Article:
GOT THE BLUES BAD | MERL SAUNDERS

Merl Saunders | 10.02.2001 | BB King’s Club | NYC

Nestled in between the salsa-jive of California’s B-Side Players and Jah Strength of Kingston’s Roots Radics Israel Vibrations, Merl Saunders tickled a soulful set of blues, jazz, and a couple Head favorites for the faithful at BB King’s. A surprise for most expecting some olde time cuts like “Welcome to the Basement” and “Dynamite;” Merl took the stage with accompaniment from soprano sax soulster Adam Vasquez and B-Side conga man Victor EL OSO Tapia. Getting down and dirty with some real blues, Merl and friends brought their own essence to a place that is severely lacking in blues element.

Taking the stage to a few hoots and hollers Merl got right into it, hands at work with a little free jazz number featuring the amazing work of Vasquez who on thin night soloed from 9:15 until about 10 o’clock. It took a few bars for Tapia to get a feel, but when Merl gave him the light, he fell with ease into a nice conga breakdown bringing that spiritually illuminating smile to Merl’s face. The second tune we were told by the man, was inspired by the TV show “Simon and Simon” which as far as I know was a little before my time (I’m going to have to inquire with my parents on this one). Don Johnson, who had a brief and terrifying singing career, was also interested in this song for his show Nash Bridges. Check out Merl rubbing elbows with Hollywood. Merl belted out the blues on this number, “Pay my dues. Do what I choose. I got a right to sing the blues.” Once again, the power of Vasquez tore through this one as his soloing got heads shaking all about the red velvet room.

Merl introduced the next song by saying, “I used to know fellas who played this song” and the band dropped a tight salsa “Fire on the Mountain.” The trio was really feeling it and another conga break had Merl all giddy. His solo during “Fire” even had the soprano man Vasquez rocking in disbelief at the man’s nimble hands. Another traditional blues number followed, full of soul and energy. Next, Merl dedicated a lovely Horace Silver tune to an old army buddy of his in the house. Tapia complimented exquisitely and Vasquez wailed as Merl’s tickling was once again the picture of pure heart and soul. A special guest vocalist and professional turkey-smuggler Miss Carla Page accompanied the band for a ripping rendition of “CC Rider.” Merl met Miss Page at the Tin Angel in Philadelphia where she just hopped on stage, grabbing the mic to tell all what the blues is really about and she taught us all the same lesson. I asked for a little “Sugaree” and got it for the grand finale. Always a treat to hear the growling voice belt out a little Jerry, honoring the man we all miss so much. Merl’s face lights up the room, pure joy emanating from his heart speaking the words of his best friend, a perfect conclusion to a marvelous set of music.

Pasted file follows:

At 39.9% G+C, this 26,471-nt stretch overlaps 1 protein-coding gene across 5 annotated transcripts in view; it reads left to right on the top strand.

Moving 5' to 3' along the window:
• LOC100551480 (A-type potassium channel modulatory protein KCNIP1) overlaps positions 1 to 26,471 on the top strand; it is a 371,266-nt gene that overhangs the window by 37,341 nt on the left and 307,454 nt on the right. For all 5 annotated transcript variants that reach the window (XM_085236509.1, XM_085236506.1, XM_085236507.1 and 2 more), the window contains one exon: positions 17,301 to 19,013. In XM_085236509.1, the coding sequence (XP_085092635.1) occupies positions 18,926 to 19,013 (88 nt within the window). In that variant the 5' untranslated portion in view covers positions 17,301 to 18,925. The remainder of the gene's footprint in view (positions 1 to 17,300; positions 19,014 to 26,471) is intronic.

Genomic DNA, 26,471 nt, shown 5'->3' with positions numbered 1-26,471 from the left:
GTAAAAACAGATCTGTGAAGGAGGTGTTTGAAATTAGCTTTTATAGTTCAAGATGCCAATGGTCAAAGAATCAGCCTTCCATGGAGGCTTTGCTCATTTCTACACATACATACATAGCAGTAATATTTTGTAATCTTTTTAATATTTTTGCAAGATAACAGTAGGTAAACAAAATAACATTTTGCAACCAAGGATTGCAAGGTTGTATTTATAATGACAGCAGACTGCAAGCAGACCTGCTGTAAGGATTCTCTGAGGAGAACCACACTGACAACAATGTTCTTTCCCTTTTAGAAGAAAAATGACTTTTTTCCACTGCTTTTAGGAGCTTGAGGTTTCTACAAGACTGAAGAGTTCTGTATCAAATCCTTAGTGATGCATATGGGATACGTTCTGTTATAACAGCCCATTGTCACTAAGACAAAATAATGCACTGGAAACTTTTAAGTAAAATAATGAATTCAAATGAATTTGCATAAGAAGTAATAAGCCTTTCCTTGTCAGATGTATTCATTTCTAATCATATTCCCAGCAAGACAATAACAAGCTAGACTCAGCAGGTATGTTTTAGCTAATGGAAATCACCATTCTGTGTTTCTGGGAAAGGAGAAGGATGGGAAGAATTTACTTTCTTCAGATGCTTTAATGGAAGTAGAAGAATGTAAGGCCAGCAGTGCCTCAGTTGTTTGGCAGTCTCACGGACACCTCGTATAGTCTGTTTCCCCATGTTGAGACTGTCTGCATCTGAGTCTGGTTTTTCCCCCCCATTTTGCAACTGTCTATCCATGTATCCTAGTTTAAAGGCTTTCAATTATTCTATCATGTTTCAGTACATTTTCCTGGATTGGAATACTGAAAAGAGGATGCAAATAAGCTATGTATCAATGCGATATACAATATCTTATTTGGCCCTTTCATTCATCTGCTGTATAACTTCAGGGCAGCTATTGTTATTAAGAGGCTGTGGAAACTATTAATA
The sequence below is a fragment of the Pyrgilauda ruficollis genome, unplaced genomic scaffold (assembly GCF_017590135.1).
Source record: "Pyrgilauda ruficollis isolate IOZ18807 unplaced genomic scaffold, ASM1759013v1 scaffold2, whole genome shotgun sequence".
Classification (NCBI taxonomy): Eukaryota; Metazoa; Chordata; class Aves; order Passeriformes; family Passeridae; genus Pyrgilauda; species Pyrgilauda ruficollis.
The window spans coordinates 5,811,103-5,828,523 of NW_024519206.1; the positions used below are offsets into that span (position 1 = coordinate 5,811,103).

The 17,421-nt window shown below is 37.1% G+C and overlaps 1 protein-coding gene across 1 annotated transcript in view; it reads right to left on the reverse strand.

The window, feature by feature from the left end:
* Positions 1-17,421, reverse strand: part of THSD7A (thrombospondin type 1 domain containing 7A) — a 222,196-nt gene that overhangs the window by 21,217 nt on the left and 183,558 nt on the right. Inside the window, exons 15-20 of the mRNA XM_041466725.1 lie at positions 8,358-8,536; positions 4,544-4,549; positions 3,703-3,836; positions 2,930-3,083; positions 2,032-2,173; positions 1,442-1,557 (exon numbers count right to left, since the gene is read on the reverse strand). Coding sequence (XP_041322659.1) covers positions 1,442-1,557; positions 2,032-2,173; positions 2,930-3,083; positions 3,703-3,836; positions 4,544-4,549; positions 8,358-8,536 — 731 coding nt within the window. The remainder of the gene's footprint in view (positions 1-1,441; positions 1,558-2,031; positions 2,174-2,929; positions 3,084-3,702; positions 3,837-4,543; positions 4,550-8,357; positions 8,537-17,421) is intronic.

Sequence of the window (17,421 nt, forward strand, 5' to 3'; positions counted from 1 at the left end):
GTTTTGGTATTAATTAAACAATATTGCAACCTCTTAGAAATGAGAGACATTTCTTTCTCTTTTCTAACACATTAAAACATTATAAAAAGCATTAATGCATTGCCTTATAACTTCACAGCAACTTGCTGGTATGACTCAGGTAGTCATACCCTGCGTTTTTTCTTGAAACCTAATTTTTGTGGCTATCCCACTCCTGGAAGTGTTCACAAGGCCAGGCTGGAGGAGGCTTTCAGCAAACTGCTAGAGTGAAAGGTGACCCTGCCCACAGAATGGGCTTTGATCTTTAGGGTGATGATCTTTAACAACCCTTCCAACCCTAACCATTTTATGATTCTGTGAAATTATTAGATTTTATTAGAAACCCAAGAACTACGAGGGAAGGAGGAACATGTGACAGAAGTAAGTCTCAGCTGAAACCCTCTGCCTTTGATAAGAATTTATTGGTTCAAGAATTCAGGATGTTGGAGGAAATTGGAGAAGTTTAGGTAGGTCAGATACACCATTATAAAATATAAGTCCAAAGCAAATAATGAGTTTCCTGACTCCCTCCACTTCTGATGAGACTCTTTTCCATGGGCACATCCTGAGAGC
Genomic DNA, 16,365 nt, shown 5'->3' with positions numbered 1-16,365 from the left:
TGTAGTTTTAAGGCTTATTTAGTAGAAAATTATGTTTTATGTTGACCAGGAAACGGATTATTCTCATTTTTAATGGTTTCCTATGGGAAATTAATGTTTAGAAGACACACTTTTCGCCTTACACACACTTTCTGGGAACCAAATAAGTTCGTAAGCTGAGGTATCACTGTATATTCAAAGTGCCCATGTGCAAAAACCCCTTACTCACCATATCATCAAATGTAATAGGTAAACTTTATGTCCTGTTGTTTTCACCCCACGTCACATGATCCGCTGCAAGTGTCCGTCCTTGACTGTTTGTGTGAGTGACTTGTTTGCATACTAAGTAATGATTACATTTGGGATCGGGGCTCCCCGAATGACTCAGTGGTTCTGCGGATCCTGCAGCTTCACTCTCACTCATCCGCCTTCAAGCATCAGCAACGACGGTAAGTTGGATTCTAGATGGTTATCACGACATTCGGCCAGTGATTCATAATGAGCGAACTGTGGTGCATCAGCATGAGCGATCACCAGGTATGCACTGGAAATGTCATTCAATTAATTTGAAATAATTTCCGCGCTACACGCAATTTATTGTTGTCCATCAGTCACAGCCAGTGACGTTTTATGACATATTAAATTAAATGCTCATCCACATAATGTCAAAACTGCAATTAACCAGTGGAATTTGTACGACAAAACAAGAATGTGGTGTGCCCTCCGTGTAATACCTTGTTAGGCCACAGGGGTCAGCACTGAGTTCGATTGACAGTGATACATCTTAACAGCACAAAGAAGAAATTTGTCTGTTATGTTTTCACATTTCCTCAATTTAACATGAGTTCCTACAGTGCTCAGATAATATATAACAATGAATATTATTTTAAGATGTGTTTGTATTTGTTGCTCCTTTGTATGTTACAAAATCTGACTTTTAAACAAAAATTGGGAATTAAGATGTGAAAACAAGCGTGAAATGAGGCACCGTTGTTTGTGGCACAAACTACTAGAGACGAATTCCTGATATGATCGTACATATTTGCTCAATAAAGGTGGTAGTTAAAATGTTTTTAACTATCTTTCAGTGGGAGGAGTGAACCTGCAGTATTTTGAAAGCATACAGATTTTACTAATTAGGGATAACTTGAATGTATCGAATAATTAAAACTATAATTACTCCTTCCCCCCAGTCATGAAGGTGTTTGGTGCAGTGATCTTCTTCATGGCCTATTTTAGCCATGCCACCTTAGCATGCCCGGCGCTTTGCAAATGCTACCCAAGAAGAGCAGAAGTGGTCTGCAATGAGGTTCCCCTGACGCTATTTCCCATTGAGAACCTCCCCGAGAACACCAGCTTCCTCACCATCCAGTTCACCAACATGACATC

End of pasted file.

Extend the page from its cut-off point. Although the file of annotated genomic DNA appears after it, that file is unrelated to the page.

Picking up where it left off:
We managed to get one last wave good-bye from the man as he pulled away from 42nd Street Babylonia in the red Lexus with Jersey plates. Merl was blues this night. He exemplified heart and soul in music, qualities absent from the venue falsely titled Blues Club. Can you be hurting inside with $10 minimum per person, per set table fee? Merl transcended the negative and brought the music back to the roots in a time where we need to focus on such things, letting the song speak for itself. Merl, we thank you for keeping the spirit alive.

Robert Krevolin
JamBase | New York
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[Published on: 10/3/01]

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